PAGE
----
By: Kavitha Brunner
@lemonjaded on Twitter
On Wednesday, the chilly halls were speckled with students decked out in fiery orange T-shirts with faux nametags in the corner. Why such bold fashion statements, Hammond? I’ll tell you why: The shirts are being used to showcase the G/T Research Program here at our school. This program consists of two classes: Intern/Mentor and Independent Research, both led by April Lerner.
Independent Research is a class in which each student is empowered with the ability to choose his or her own topic of study for the year. It is, essentially, a class about whatever you want it to be. Mrs. Lerner teaches effective research methodology, time management, and organizational skills, but the rest is yours. The content you learn and take away from your field of research is cultivated entirely by you.
In Intern/Mentor, students are similarly enabled with the choice of their topics, but are also given the chance to leave school and take part in on-site, hands-on internships with various mentors in companies and organizations around the region. As long as you have transportation, you can go!
These classes provide students with extremely useful tools for their college toolbelt: Mrs. Lerner thinks every one of you should at least consider taking one of these courses. “A lot need help with things like organization, independence, and other skills that will be of service to them once they get to college,” she says. Imagine taking a class where you are your own teacher and have to hold your own hand as you guide yourself through researching a topic that’s actually relevant to your passions. Trust me when I say that it’s nothing like the mundane research you’re used to trudging through for arbitrary English papers…
Let’s take a look into the world of G/T Research. What’s the buzz about? Two courses, a hundred topics of study.
The Bear Press’s very own Kevin Baker is an Intern through the Intern/Mentor program. An intern at the newspaper, Kevin describes his internship as “breaking through the breakneck pace to get out meaningful stories that really matter [to the target audience].” He has the freedom to oscillate between being in Mrs. Lerner’s classroom during 4A and carrying out responsibilities associated with her class, or being at his mentor site (in this case, Mr. Osborne’s classroom), carrying out responsibilities of his internship. From taking this class, Baker has gained organizational skills and the ability to strictly evaluate his own creative mind. He’s gained insight about how much work really goes into developing an effective product. His internship allows him to experience a semblance of what a real-world newsroom would be like as he uses his keen mind to innovate new ideas for The Bear Press.
Class of 2016’s Ellie Ugot is enrolled in Independent Research. She spends her time studying artificial intelligence. Delving deeper into her research, you can begin to understand how programming is applied to the development of artificial intelligence and how AIs can affect everyday life. Her biggest gains from the class are rooted in the general freedom given to the student researchers when it comes to the formulation of their projects. “There aren’t as many boundaries,” she says. “We have access to lots of tools. We are encouraged to think in new and different ways.”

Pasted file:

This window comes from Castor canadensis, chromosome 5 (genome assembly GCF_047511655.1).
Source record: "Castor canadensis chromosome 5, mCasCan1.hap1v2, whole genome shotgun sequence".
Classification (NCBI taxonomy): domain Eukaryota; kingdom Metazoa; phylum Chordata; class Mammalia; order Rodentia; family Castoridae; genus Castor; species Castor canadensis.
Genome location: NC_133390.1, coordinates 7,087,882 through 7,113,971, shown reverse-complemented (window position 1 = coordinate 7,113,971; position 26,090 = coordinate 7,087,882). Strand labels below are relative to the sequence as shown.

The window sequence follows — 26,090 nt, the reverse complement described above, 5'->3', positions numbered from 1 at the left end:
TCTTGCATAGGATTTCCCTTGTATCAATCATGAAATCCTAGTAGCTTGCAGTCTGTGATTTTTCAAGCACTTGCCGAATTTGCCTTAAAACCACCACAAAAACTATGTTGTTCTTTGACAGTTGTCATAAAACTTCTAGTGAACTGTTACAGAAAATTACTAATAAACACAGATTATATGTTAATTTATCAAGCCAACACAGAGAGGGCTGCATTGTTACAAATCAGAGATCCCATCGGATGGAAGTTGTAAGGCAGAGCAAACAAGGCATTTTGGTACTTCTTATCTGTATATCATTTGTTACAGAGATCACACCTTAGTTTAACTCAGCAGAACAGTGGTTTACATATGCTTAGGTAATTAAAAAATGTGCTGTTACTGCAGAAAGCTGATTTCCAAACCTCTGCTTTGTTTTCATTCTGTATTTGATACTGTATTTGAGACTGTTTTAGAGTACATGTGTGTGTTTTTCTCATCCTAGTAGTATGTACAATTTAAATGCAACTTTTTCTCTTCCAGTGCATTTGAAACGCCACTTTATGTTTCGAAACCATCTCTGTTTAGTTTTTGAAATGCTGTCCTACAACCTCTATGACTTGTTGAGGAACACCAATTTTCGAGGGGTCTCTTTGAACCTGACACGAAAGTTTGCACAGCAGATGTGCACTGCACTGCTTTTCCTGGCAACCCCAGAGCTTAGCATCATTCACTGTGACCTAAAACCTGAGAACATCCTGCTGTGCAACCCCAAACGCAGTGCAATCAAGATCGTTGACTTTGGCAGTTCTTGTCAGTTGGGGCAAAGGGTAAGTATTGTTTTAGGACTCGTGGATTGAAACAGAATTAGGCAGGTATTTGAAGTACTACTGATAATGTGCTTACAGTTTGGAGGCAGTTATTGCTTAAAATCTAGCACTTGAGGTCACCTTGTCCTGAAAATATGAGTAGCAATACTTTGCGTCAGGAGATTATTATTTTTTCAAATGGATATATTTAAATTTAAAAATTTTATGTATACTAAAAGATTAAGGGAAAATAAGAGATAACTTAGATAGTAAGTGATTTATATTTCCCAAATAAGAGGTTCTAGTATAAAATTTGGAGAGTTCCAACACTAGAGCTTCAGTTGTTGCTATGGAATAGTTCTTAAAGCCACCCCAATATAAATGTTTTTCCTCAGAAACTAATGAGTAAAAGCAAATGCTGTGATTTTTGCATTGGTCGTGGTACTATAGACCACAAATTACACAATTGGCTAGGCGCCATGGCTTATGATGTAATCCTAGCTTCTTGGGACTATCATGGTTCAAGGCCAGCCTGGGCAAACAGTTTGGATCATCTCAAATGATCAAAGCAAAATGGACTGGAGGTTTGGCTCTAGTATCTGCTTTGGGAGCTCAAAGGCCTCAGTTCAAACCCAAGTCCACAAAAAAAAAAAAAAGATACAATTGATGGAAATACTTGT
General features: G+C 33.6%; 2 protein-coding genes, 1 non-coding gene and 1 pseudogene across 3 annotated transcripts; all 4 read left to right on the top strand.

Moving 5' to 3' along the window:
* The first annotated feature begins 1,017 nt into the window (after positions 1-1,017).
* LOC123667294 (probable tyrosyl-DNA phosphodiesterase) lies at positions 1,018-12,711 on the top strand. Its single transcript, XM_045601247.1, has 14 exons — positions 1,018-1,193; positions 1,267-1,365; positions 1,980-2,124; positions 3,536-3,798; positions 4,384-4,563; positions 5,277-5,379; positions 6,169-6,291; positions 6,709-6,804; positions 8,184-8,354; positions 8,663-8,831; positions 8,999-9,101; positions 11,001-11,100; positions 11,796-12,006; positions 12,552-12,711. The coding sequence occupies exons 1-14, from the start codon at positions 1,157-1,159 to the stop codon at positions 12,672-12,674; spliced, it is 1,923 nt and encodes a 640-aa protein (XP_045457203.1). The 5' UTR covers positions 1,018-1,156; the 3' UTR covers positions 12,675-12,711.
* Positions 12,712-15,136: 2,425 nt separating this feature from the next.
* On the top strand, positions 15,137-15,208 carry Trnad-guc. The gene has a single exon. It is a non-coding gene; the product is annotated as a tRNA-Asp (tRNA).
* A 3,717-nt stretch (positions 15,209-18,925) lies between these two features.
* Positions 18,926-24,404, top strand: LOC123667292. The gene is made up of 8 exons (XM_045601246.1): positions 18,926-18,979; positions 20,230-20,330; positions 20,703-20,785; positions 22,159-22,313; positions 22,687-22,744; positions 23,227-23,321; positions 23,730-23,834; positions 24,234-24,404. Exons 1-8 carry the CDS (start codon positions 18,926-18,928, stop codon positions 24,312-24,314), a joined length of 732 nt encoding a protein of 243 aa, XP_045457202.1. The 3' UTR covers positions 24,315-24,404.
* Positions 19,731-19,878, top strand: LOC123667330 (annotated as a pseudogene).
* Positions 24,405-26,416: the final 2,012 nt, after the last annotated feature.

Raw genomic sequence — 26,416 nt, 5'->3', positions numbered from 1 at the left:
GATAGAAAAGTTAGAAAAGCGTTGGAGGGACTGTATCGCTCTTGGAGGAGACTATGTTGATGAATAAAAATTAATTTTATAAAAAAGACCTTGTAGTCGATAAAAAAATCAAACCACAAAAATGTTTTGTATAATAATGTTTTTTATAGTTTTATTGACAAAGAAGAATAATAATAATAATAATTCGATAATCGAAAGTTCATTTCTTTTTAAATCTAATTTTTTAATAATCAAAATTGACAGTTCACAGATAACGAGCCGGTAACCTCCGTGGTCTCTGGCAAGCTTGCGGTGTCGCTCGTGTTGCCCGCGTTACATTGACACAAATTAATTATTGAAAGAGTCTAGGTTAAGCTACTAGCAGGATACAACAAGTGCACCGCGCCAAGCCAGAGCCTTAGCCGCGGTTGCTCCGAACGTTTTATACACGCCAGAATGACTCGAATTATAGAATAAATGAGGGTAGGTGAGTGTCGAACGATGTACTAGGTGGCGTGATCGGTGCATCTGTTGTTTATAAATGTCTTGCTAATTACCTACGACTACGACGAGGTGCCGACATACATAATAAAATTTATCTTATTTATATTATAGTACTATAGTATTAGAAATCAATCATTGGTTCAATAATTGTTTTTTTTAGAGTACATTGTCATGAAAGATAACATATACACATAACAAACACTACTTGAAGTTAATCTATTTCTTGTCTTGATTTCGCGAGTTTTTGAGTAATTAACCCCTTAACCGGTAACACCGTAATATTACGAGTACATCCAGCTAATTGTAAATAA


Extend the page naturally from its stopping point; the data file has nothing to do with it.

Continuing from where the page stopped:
Loving cartoons ever since she was a little girl, Keche Arrington is a junior who knows what she’s talking about in the animation realm. Her aspirations to be an animator, combined with her creative artistic abilities, have paved the way for an innovative young woman who is researching the representation of mature themes in children’s cartoons. She’s analyzing themes like sexuality, gender roles, and race, as well as how these themes are portrayed and what, if any, effects they have on children. Independent Research has aided Arrington in developing a passion and a strong conviction to knowing her goals and what she wants to do. When she grows up, she hopes to animate cartoons that leave meaningful impacts on children.
This fashionable journalism student in 12th grade is using her time in Independent Research to focus on the topic of sensationalism. “Sensationalism is basically the over-hype of certain topics in the media,” she tells me. She’s observing the changes in the nature of newswriting: “Hard news just keeps getting softer.” She’s also revealing the effects that sensationalism have on celebrities. Since Braithwaite wants to pursue a major in journalism, her freedom to research this topic is giving her as much exposure to the field as she can get.
Contrary to what you may be thinking, you don’t have to be an upperclassman to enroll in Independent Research (Intern/Mentor is different, though, because you need to be able to drive to your mentorship site in order to gain that experience)! Seth Ragan is in his sophomore year at Hammond and takes IR, in which he has, for lack of better wording, fun studying the psychology of serial killers. He notes that the class has helped him with his writing skills for all of his classes, not just IR. Along with writing skills, Seth has been lucky to take effective research techniques and time management strategies away from the class. These skills are essential in all future courses that you will take – high school, college, and beyond!
When you’re registering for your classes for next year, consider applying for Mrs. Lerner’s Research Program! You’ll gain more than you think. You can find Mrs. Lerner in the G/T Resource room, located in the back of the media center.